I knew this would happen. And I’m not surprised that it’s originating from podcast networks rather than radio broadcasters.
I’m talking about the newest trend in podcasting: Turning brands into podcasters (part of a larger trend I have been talking about for years: Brands as media).
I have long argued that radio broadcasters – the experts in audio – are well-positioned to create audio content for their clients and help those clients distribute that content on-demand. Or – as we might otherwise describe it – turn your clients into podcasters.
After all, what is an ad but a 30 second podcast – or at least it would be if any listener wanted to consume it on-demand.
Imagine a world where your clients are buying custom podcasts from you because the content of that podcast is compelling and attractive and desirable – even if it’s brought to you by the local car dealer. And why wouldn’t they? You are the audio experts, after all. What would that sound like? What’s more, what revenue could you make from that?
But don’t take my word for it, just ask Panoply, a leading member of the burgeoning tribe of premium podcast networks. Panoply has recently launched a custom unit that works with brands to help make their own podcasts a reality:
Prudential, for example, created a four-episode series called “40/40 Vision,” hosted by public radio host and actor Faith Salie, that explores what it means to be 40 and older. Panoply’s team helps Prudential come up with ideas for the episodes. Another brand-turned-podcaster is Umpqua Bank, which in September launched “Open Account,” a podcast created by former MTV correspondent SuChin Pak that “gets honest” about money and why there is a culture of silence around finance and financial literacy. To date, the first three episodes have been downloaded 70,000 times, and Panoply said that’s the highest number of downloads of any other new podcasts — sponsored or not — launched at the same time.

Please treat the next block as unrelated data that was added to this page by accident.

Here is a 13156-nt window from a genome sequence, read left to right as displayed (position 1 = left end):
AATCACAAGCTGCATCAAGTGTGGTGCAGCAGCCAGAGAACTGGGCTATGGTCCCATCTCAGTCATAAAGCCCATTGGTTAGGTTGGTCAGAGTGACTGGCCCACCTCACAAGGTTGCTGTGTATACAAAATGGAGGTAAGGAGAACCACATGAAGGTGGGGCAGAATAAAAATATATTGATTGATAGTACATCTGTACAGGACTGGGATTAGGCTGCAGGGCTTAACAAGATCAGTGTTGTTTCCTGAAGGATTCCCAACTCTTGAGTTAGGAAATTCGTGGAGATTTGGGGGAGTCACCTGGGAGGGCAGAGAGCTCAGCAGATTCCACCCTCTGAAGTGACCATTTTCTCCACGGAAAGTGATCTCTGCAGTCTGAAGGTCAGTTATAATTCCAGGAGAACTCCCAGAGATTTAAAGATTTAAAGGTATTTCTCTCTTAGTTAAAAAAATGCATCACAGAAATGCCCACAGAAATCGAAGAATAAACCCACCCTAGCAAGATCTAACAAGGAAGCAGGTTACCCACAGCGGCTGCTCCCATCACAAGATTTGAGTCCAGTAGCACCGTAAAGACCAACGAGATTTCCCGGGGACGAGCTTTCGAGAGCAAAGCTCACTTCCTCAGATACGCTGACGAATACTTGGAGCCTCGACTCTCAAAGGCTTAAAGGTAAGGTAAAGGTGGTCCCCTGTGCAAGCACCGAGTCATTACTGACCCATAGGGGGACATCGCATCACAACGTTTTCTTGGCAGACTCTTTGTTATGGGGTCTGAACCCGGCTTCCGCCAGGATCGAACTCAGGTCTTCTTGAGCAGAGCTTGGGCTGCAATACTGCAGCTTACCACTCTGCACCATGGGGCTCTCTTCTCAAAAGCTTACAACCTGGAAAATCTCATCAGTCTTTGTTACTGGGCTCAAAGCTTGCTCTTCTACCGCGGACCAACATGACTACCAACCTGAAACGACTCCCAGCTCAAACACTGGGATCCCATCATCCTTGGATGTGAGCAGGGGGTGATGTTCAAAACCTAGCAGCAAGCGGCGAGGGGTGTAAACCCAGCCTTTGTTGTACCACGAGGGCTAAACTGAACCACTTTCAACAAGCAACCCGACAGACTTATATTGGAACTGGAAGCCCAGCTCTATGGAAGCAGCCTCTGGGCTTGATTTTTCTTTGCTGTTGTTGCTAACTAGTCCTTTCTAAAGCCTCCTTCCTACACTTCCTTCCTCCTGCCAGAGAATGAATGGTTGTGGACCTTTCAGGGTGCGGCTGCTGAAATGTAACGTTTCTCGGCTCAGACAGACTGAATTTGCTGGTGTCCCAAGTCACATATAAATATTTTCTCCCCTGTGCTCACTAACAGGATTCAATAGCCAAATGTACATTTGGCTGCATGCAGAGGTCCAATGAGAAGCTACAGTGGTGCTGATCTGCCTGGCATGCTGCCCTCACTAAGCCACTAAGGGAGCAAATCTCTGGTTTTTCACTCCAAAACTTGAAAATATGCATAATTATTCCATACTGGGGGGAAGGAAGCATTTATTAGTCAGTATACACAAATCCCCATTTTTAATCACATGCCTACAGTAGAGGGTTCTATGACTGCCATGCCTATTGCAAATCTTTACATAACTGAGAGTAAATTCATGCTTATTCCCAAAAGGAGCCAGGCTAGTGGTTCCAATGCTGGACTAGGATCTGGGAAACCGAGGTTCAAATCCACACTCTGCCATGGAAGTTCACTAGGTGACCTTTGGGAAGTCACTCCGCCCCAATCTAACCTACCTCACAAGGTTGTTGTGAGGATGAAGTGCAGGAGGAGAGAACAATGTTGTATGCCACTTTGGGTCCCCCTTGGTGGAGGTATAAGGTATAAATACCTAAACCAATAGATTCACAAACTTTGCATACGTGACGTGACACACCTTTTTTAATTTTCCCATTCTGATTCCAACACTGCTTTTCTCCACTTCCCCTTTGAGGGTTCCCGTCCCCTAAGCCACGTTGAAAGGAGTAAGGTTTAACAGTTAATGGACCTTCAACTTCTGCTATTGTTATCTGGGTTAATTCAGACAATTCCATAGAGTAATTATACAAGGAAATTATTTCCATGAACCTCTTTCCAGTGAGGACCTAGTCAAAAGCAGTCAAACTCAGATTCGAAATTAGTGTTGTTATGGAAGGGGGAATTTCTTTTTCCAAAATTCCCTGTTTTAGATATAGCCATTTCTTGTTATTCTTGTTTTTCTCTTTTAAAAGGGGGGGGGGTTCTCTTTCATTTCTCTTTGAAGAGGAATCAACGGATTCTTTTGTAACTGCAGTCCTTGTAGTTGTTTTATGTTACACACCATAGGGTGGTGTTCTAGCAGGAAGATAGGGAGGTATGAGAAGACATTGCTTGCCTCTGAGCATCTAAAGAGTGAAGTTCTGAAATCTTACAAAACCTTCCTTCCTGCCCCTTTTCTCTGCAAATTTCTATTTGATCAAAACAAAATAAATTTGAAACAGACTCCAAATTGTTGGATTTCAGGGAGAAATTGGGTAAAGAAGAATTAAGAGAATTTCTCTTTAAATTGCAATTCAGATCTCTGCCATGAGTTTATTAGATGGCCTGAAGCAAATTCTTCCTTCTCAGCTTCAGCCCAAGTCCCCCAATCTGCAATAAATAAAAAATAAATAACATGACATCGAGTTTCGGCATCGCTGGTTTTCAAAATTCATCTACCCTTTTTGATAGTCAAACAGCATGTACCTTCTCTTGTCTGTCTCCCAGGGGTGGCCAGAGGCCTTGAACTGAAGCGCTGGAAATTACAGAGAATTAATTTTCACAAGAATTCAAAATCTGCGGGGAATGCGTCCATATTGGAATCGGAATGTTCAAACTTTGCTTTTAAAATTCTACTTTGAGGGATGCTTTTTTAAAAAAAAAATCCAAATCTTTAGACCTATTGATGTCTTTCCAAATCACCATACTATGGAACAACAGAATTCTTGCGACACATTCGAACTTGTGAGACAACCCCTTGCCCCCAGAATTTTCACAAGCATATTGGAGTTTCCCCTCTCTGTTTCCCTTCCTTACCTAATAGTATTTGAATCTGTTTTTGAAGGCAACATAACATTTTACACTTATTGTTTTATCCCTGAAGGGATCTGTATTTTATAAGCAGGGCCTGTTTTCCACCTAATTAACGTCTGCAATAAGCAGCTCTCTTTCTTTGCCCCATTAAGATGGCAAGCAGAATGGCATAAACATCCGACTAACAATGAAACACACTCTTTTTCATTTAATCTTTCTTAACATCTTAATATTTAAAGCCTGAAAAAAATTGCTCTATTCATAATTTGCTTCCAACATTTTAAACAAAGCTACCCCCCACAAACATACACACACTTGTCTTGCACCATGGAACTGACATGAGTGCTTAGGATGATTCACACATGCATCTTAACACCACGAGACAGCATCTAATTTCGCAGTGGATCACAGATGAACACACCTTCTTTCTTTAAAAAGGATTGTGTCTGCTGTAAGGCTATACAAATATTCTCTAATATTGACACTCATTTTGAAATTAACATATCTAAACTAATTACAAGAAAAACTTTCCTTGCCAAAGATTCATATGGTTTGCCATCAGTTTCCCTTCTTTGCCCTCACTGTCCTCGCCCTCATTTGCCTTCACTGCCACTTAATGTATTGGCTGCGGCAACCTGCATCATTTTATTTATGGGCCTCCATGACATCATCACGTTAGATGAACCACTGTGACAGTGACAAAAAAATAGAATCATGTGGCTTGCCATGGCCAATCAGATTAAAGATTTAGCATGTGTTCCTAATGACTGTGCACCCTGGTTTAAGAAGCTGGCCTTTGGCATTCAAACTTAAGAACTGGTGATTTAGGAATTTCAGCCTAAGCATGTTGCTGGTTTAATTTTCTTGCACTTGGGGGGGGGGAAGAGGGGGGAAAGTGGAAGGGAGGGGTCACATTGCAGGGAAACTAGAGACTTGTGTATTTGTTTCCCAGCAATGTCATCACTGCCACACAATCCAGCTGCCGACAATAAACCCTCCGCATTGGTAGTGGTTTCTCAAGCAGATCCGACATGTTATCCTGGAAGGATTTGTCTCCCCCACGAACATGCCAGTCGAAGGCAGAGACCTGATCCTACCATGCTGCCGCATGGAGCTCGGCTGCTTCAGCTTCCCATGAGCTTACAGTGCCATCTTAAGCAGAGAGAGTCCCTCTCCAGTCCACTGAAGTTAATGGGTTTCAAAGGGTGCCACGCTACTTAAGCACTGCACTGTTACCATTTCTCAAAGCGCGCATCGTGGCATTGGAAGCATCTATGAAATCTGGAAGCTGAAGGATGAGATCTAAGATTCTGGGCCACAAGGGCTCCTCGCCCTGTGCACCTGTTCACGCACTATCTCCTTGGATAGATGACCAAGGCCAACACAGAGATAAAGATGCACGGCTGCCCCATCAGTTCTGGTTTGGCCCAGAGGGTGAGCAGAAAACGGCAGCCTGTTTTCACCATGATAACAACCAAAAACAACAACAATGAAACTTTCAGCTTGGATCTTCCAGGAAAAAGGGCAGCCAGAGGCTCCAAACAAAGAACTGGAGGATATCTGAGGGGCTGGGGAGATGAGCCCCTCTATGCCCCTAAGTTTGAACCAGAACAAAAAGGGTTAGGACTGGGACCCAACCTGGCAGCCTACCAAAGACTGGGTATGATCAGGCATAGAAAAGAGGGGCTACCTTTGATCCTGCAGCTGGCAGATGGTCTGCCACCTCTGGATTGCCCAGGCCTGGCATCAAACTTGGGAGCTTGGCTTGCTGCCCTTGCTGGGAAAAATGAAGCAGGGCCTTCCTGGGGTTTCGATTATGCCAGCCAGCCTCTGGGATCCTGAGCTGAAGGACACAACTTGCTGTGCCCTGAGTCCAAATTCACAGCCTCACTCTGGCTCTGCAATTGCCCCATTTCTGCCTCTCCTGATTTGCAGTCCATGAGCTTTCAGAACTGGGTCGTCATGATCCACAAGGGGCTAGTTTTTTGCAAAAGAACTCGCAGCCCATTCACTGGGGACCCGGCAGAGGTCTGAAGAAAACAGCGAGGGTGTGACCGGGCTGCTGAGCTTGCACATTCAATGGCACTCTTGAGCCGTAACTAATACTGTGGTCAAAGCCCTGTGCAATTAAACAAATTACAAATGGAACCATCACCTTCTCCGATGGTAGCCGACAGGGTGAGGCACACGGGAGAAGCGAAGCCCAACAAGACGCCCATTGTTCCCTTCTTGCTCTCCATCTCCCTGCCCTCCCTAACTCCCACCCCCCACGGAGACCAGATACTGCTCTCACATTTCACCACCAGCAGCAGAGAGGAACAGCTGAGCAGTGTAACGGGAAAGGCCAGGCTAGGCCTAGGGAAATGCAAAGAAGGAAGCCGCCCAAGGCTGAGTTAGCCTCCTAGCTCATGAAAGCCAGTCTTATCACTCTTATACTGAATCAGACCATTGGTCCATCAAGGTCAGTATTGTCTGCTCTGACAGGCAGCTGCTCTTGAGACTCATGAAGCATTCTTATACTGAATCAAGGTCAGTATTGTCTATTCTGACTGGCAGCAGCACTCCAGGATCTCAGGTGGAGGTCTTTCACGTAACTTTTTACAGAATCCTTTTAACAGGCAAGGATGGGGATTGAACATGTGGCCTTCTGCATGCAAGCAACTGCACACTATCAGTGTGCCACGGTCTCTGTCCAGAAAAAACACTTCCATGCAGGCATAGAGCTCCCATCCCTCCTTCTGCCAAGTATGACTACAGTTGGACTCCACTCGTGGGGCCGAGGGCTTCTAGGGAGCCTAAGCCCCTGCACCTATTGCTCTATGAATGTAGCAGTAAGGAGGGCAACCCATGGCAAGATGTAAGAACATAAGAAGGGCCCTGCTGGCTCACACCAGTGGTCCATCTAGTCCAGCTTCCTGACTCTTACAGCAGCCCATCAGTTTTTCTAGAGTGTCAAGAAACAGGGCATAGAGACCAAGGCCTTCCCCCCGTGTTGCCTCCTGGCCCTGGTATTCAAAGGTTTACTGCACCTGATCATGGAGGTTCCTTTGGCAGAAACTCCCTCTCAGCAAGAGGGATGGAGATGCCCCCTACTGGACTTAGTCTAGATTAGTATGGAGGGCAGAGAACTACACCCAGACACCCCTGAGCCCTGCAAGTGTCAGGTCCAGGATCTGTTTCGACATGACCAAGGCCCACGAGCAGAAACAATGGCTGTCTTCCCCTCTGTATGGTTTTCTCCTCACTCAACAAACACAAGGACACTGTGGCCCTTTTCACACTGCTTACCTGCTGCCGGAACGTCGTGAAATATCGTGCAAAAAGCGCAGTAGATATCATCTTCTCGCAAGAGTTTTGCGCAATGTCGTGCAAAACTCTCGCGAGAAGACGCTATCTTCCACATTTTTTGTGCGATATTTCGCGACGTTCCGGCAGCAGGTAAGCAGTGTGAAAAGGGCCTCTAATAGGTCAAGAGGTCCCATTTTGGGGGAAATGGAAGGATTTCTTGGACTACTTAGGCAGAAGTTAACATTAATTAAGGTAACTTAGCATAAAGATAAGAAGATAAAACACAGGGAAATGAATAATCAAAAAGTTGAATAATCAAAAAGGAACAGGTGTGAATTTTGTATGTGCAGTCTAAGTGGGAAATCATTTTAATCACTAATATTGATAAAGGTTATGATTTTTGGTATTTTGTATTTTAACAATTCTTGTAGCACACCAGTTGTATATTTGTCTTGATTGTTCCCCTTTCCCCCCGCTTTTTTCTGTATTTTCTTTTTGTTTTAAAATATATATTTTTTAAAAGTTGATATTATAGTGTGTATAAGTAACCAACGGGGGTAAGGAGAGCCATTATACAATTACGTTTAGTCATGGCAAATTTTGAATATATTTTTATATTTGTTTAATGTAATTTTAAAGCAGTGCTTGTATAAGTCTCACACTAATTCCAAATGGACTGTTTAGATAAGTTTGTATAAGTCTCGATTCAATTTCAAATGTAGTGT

Panoply is wisely examining their business model and discovering that monetizing avails or endorsements is fine, as far as it goes (and until the metrics improve, it doesn’t go far enough). But as you develop relationships with brands those brands recognize that what sets you apart from any other ad buy is your expertise for creating compelling audio that consumers actually want to listen to.
So creating content for brands hungry to fuel their content marketing initiatives becomes a new source of revenue for audio creators.
It’s all possible because these networks focus on what they’re best at and how they stand out in a crowded marketplace where zillions of radio stations have zillions of ears and zillions of avails.
It’s also possible because brands are media today. And that means they need the help of skilled outsiders to develop compelling ideas that move consumers and make those ideas real.
For the life of me, I don’t know why radio broadcasters haven’t already done this.
Turning your clients into podcasters. Why hasn't radio done this already?
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Congratulations to Panoply for seeing the future and taking us there.